Loafer's Week Helps Keep Auxvasse Community Center Afloat
AUXVASSE - Auxvasse kicked off its 52nd Loafer's Week Monday, bringing together town citizens to eat, chat, and socialize. When it began in 1960, Loafer's Week was "a time after all of winter. It was for people to, kind of, get together, play cards, dominoes, whatever," said Community Hall board member Linda Shockley.
Now, Loafer's Week is more than just getting back in touch with old friends; it means helping keep Auxvasse Community Hall on its feet. "Three years ago, the community center started having a hard time making ends meet. So, to keep it afloat, the board decided that we would have a 50/50 raffle to help raise money. We want people to have a place to come and rent if they need it," said Shockley. With the raffle, the winner takes half the proceeds and the community center gets the other half.
"It's a small town. I had my friend's birthday party here and the reception for my grandma's funeral here at the hall," said volunteer Emily Tobaka. Tobaka and some of her eighth grade classmates came to volunteer at Loafer's Week. "It's fun because you get to see everyone in the community. People usually don't come out, but they do for Loafer's Week," Tobaka said.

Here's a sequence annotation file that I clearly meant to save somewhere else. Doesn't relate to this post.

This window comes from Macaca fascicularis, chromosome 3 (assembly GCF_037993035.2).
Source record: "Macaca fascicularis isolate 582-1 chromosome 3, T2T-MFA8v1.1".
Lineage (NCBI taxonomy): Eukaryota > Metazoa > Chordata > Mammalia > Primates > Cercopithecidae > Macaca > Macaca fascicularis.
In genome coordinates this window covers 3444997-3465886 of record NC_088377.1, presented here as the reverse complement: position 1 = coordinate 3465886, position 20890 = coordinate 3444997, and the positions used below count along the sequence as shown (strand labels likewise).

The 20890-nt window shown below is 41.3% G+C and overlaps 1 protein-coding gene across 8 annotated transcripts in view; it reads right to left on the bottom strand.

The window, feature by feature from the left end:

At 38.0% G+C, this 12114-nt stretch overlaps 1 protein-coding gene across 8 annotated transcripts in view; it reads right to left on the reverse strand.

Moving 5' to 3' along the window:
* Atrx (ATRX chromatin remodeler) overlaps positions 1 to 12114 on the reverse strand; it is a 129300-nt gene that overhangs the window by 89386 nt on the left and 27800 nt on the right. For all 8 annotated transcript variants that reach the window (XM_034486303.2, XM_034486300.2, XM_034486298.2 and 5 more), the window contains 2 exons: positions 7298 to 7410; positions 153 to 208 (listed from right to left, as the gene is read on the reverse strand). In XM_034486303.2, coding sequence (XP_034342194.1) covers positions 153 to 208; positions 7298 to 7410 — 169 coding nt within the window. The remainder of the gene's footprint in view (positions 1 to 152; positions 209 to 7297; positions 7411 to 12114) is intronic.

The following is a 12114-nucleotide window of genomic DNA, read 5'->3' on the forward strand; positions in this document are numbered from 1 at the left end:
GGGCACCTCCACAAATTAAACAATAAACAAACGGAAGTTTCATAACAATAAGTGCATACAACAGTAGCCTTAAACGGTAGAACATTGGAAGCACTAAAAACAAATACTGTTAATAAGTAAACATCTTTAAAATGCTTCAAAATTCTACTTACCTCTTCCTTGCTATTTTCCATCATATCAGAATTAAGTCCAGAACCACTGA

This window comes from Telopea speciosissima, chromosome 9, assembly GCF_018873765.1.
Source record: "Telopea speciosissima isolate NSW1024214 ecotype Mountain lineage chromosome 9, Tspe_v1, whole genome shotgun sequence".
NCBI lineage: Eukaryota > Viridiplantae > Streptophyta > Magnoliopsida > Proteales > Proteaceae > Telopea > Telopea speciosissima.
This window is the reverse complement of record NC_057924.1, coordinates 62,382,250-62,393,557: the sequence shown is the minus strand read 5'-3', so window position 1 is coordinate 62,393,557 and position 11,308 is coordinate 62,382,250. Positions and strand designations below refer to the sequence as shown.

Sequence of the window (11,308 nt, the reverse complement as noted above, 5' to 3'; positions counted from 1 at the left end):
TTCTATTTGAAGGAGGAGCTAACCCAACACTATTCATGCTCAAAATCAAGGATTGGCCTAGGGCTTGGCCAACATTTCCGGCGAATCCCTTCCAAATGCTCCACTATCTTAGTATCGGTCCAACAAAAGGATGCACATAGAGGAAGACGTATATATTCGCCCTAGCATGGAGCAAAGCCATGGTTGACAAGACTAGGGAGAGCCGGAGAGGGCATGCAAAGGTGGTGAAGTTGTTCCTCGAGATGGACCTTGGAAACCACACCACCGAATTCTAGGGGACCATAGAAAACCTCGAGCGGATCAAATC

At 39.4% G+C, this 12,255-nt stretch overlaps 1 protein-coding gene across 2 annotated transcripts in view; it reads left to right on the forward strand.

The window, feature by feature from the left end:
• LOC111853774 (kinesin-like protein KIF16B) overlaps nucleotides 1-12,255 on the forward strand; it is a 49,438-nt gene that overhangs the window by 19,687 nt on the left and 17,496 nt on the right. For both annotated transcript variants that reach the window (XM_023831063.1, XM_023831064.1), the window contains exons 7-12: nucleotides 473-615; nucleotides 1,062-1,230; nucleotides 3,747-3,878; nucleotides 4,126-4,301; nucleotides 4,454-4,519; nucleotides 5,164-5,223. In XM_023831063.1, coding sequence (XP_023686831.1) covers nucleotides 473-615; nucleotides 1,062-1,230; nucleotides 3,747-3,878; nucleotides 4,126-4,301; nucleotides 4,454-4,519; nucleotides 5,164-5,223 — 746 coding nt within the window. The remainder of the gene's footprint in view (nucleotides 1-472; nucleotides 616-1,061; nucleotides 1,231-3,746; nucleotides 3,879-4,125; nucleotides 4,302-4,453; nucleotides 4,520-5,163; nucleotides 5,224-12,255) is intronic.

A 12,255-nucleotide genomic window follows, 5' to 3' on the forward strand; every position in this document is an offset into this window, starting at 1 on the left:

While Tobaka and her classmates served drinks, the community members enjoyed barbecue pork sandwiches provided by the Auxvasse Presbyterian Church. The church is one of six organizations to participate in Loafer's Week. A different meal is provided for each day of the week, and with every meal purchase, the customer is entered into a drawing for $25 in cash. The list of organizations and the schedule of meals can be seen here.
Shockley said each organization pays a $50 rental fee throughout the week, making the profit before the 50/50 raffle $300. Last year, the hall made $100 dollar profit from the raffle.
Shockley said this will help because there are some months where no one rents the hall at all. "We hope the amount of rentals of the hall will go up in the summer, it usually does," Shockley said. Though the hall has had financial troubles, Shockley said she doesn't think the hall will ever close.
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